Cultural Encounters: A Journal For The Theology Of Culture Volume 11 Number 1 (Winter 2015) - Page 46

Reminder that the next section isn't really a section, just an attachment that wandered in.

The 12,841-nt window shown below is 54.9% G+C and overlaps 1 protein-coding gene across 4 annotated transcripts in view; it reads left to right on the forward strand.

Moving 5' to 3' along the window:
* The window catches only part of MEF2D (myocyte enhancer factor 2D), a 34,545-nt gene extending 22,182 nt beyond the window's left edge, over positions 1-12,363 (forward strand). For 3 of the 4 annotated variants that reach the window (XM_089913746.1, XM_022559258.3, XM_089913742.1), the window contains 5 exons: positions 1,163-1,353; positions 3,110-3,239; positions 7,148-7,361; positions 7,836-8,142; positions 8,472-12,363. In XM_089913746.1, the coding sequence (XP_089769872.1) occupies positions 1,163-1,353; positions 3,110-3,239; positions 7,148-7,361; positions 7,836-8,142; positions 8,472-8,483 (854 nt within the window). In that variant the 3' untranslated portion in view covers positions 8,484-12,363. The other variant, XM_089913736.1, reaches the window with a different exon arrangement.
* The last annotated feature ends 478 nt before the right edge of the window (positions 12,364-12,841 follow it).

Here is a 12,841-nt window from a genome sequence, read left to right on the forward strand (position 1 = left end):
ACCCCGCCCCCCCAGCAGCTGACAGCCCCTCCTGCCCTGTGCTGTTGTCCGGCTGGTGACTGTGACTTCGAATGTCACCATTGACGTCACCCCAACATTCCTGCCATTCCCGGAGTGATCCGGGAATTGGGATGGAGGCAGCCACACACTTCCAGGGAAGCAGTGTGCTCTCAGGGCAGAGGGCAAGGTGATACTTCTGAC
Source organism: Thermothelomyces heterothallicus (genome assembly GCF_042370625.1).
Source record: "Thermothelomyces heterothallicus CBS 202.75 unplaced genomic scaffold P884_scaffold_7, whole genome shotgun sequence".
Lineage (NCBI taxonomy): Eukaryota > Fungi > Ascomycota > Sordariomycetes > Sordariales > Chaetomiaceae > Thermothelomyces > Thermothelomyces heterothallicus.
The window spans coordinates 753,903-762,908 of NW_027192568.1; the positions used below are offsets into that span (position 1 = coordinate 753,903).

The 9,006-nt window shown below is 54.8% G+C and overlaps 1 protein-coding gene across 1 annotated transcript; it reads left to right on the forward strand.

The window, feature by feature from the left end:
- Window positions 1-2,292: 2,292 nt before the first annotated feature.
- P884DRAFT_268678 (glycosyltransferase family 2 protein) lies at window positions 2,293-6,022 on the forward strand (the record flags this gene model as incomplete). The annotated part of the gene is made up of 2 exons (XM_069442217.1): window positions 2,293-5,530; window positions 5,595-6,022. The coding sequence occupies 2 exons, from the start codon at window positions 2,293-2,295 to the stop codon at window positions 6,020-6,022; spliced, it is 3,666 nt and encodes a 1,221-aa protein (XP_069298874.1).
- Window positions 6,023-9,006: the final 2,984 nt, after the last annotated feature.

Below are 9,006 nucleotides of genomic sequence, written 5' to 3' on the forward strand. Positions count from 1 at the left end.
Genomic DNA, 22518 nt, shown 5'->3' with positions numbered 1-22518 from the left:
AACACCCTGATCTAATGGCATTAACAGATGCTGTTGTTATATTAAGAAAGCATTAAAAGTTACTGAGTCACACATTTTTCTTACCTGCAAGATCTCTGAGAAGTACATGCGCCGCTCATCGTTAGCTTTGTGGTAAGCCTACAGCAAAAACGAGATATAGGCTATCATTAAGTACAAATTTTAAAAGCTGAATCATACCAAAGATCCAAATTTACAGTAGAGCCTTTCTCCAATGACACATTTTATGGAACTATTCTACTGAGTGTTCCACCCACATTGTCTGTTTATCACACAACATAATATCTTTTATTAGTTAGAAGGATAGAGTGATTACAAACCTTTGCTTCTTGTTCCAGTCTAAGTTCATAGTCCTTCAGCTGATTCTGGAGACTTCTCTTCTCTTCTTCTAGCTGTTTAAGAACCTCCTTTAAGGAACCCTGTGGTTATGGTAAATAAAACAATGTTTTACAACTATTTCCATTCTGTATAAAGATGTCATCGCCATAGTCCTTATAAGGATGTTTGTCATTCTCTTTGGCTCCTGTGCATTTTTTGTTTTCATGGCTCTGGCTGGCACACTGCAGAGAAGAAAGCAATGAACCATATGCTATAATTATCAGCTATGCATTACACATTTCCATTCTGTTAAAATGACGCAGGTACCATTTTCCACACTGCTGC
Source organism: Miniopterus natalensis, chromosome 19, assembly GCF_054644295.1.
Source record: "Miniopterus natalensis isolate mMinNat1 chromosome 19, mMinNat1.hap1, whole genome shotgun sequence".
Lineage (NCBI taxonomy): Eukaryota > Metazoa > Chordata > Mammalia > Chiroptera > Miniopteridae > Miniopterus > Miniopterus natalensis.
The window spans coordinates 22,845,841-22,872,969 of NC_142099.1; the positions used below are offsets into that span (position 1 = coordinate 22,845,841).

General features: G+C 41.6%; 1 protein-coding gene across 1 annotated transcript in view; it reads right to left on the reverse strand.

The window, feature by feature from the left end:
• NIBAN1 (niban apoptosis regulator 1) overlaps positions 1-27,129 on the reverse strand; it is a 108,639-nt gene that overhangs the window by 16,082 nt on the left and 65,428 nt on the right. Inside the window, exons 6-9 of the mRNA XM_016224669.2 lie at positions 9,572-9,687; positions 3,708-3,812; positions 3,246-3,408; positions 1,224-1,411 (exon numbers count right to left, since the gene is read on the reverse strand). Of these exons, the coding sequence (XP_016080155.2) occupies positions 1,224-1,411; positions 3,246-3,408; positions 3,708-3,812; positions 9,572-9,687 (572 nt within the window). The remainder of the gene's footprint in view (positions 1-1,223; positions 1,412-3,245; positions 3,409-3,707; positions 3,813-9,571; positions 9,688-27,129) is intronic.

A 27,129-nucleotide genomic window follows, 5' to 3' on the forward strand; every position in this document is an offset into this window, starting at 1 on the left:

THE PREEMINENCE OF CHRIST IN US - Cleveland the same university (made apparent by a baseball cap with the university’s logo) or white or black interviewers from the opposing university (made apparent by a baseball cap with the opposing university’s logo). All participants were asked to volunteer a few minutes of time to complete a brief survey. The researchers found that whites were willing to extend prosocial behavior (e.g., comply with the request to complete the survey) to white interviewers regardless of university affiliation. Presumably, this is due to the fact that whites categorized all whites as ingroup members, even when they were apparently rooting for the opposing team. However, whites were far more likely to extend prosocial behavior to black interviewers when they shared a university affiliation with them than to black interviewers who represented the opposing team. This research shows that a common ingroup identity—in this case, university affiliation—can positively influence behavior toward racial outgroup members. By simply expanding our ingroup categories, we begin to treat the “other” in more prosocial ways. Even though we perceive identity to be stable, the truth is that identity is constantly morphing, depending on the situation. Indeed, research has shown that identity salience is often determined by those who are around us. We are most aware of our identity when we are engaged in tasks or social processes that remind us of our identity. These tasks or social processes remind us that we identify with a particular group or social role, and we become consciously aware of this identification. When our identity as members of a specific cultural church group is salient, we attend to and recall cues in the social world that validate our group membership, excluding all others; we look for reasons to differentiate our group from other cultural church groups; we care about and engage with other members of our group; and we protect and advance the interests of the group. When these processes synergize, we are left with a stronger group identity but more pronounced divisions between our group and other groups. However, when our identity as members of the body of Christ is salient, the factors that once divided us become less powerful predictors of division. Gaertner and Dovidio are quick to point out that adopting a superordinate identity does not mean that one must completely forsake one’s less inclusive identity. They use the example of offensive and defensive squads on the same football team to demonstrate that one can conceive of two distinct groups within the context of a superordinate group. Further, they suggest that to reject important subordinate group distinctions (i.e., culture) is to lose important information about individuals and run the risk of being color-blind. Rather than rejecting the less inclusive identity, they suggest that individuals maintain dual identities, identifying with a subordinate group within the context of a superordinate group. This too is consistent with the metaphor of 45